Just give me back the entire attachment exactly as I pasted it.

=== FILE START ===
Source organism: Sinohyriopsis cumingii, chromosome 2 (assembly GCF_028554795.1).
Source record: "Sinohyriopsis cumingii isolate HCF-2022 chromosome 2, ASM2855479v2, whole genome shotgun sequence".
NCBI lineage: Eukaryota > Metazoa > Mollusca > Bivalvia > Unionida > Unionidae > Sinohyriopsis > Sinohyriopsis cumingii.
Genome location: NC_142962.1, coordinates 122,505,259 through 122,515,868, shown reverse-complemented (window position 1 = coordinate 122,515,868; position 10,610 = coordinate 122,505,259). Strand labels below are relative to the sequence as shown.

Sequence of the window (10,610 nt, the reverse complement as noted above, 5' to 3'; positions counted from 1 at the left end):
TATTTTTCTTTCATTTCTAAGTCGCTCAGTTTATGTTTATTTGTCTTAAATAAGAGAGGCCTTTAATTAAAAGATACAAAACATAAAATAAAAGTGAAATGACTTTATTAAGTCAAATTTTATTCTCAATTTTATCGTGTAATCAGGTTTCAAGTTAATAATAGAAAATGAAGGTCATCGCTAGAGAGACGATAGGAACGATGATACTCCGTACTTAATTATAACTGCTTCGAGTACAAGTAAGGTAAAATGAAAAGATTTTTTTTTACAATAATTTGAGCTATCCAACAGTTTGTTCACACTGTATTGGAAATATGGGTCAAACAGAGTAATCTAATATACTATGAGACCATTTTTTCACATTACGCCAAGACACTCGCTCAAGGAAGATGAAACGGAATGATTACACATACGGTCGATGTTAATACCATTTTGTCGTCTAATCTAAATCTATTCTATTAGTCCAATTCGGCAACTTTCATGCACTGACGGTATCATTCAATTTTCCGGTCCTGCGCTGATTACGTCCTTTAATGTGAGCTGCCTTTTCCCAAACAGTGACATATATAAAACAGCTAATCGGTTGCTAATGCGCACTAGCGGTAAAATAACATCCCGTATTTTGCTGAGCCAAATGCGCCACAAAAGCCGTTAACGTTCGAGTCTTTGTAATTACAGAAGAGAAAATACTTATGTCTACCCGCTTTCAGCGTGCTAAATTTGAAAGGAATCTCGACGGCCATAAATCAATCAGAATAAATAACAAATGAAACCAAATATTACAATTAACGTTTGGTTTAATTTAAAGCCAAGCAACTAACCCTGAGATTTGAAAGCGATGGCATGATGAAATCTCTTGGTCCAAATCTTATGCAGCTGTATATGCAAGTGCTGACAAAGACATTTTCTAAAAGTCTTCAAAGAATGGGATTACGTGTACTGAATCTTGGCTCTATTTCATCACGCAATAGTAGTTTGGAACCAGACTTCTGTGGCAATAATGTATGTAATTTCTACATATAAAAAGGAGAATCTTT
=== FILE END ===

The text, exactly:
Source organism: Sinohyriopsis cumingii, chromosome 2 (assembly GCF_028554795.1).
Source record: "Sinohyriopsis cumingii isolate HCF-2022 chromosome 2, ASM2855479v2, whole genome shotgun sequence".
NCBI lineage: Eukaryota > Metazoa > Mollusca > Bivalvia > Unionida > Unionidae > Sinohyriopsis > Sinohyriopsis cumingii.
Genome location: NC_142962.1, coordinates 122,505,259 through 122,515,868, shown reverse-complemented (window position 1 = coordinate 122,515,868; position 10,610 = coordinate 122,505,259). Strand labels below are relative to the sequence as shown.

Sequence of the window (10,610 nt, the reverse complement as noted above, 5' to 3'; positions counted from 1 at the left end):
TATTTTTCTTTCATTTCTAAGTCGCTCAGTTTATGTTTATTTGTCTTAAATAAGAGAGGCCTTTAATTAAAAGATACAAAACATAAAATAAAAGTGAAATGACTTTATTAAGTCAAATTTTATTCTCAATTTTATCGTGTAATCAGGTTTCAAGTTAATAATAGAAAATGAAGGTCATCGCTAGAGAGACGATAGGAACGATGATACTCCGTACTTAATTATAACTGCTTCGAGTACAAGTAAGGTAAAATGAAAAGATTTTTTTTTACAATAATTTGAGCTATCCAACAGTTTGTTCACACTGTATTGGAAATATGGGTCAAACAGAGTAATCTAATATACTATGAGACCATTTTTTCACATTACGCCAAGACACTCGCTCAAGGAAGATGAAACGGAATGATTACACATACGGTCGATGTTAATACCATTTTGTCGTCTAATCTAAATCTATTCTATTAGTCCAATTCGGCAACTTTCATGCACTGACGGTATCATTCAATTTTCCGGTCCTGCGCTGATTACGTCCTTTAATGTGAGCTGCCTTTTCCCAAACAGTGACATATATAAAACAGCTAATCGGTTGCTAATGCGCACTAGCGGTAAAATAACATCCCGTATTTTGCTGAGCCAAATGCGCCACAAAAGCCGTTAACGTTCGAGTCTTTGTAATTACAGAAGAGAAAATACTTATGTCTACCCGCTTTCAGCGTGCTAAATTTGAAAGGAATCTCGACGGCCATAAATCAATCAGAATAAATAACAAATGAAACCAAATATTACAATTAACGTTTGGTTTAATTTAAAGCCAAGCAACTAACCCTGAGATTTGAAAGCGATGGCATGATGAAATCTCTTGGTCCAAATCTTATGCAGCTGTATATGCAAGTGCTGACAAAGACATTTTCTAAAAGTCTTCAAAGAATGGGATTACGTGTACTGAATCTTGGCTCTATTTCATCACGCAATAGTAGTTTGGAACCAGACTTCTGTGGCAATAATGTATGTAATTTCTACATATAAAAAGGAGAATCTTT